Charitable Remainder Trusts
If you are considering making an estate plan or altering an existing estate plan, there are several factors that should be taken into consideration. These include the size of your estate, the nature of your assets, the type of beneficiaries for whom you wish to provide (such as beneficiaries with special needs) and your desire, if any, to make charitable gifts during your lifetime or at your death. At the Randy Ratliff Law Offices, PLLC, Nashville estate planning lawyer Randy Ratliff helps help hard-working people in and around Davidson County find the best legal vehicles for their estate planning needs.Charitable Gifts and Estate Planning
For those who wish to donate a portion of their estate to charity, a charitable remainder trust is one possible option. While a gift to charity can also be made outright during the donor’s lifetime or at death as part of donor’s will, using a charitable remainder trust can be attractive for several reasons. First, there can be positive tax income implications for donor during his or her lifetime. Additionally, there can also be a reduction or avoidance of estate tax when the donor passes away. Finally, the donor may be able to reap some of the benefits of the sale of appreciated property without triggering a capital gains tax (that is, if the charitable beneficiary, who is exempt from capital gains taxation, chooses to liquidate the appreciated asset and use the proceeds to invest in an income-producing asset).How Charitable Trusts Work
As with other trusts, the basic idea behind a charitable remainder trust is that the trustor places his or her assets into the trust, and the trust becomes a separate legal entity. While trusts can generally be revocable or irrevocable, under federal tax law a charitable remainder trust must be irrevocable. This means that, once the trust is established, the grantor cannot regain legal control of the assets placed in the trust. There are also a few other “catches,” including the fact that a charity must be on the list of charitable organizations approved by the Internal Revenue Service for the establishment of charitable remainder trusts. While most “major” charities are on the list, some smaller, local organizations may not be included.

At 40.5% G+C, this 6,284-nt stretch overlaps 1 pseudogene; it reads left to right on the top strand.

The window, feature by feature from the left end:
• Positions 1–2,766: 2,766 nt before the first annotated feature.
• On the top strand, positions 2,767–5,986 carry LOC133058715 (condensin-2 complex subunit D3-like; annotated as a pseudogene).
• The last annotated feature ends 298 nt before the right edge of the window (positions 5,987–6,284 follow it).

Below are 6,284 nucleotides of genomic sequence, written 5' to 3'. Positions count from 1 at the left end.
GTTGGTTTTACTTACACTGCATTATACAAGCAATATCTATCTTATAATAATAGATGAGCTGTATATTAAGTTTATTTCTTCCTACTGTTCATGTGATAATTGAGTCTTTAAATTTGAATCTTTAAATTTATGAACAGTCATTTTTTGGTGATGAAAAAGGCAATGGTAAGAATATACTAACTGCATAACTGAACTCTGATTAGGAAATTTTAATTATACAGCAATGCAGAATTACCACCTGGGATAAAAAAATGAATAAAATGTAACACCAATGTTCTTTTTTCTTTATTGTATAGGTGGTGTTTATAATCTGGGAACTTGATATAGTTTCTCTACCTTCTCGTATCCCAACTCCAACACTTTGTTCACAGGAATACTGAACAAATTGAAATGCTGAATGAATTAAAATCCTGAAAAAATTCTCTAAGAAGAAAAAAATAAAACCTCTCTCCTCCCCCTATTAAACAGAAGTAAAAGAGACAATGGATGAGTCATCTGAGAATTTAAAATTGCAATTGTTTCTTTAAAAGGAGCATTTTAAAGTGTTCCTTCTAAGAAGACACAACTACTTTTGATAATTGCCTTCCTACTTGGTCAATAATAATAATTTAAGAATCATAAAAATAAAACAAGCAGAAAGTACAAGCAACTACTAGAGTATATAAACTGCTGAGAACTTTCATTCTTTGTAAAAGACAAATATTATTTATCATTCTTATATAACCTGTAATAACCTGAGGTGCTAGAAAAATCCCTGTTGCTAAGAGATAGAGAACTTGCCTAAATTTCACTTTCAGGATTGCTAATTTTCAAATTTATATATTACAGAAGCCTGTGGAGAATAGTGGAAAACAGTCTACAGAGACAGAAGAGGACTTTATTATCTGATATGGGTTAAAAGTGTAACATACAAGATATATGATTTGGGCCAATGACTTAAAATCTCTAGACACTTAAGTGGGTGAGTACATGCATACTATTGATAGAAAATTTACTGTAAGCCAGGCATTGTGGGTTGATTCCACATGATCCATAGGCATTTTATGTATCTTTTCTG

Once a charitable remainder trust has been set up, the charity becomes the trustee and manages the trust property. Any income that is generated during the grantor’s lifetime (or during a certain time period, depending on how the trust document is drafted) passed to the grantor. Once the grantor passes away, or the time period set forth in the trust document expires, the remaining property left in the trust belongs solely to the charity. While a charitable remainder trust is a useful estate planning tool for some, experienced trust and estates attorneys are familiar with other, less restrictive methods of making a charitable gift for those who find that a charitable remainder trust does not align well with their estate planning strategy.Estate Planning Lawyer Serving Nashville
If you are considering setting up a charitable remainder trust, you should talk to an attorney who handles wills, estates, and trusts to learn more about this popular estate planning tool. At the Randy Ratliff Law Offices, PLLC, we help those in Davidson and Williamson Counties with a variety of estate planning needs, including charitable remainder trusts, and we will be glad to talk to you about this option, along with alternative methods for making gift-giving part of your overall estate plan. We can also help you with matters such as a living will or durable power of attorney for healthcare, and we can advise you on asset protection planning and business succession planning. To schedule an appointment, call us at 615-656-8282. We serve clients in the cities of Nashville, Goodlettsville, Joelton, Antioch, Hermitage, Madison, Franklin, Brentwood, and Cool Springs. We also handle elder law matters and family law cases, including divorce and asset protection.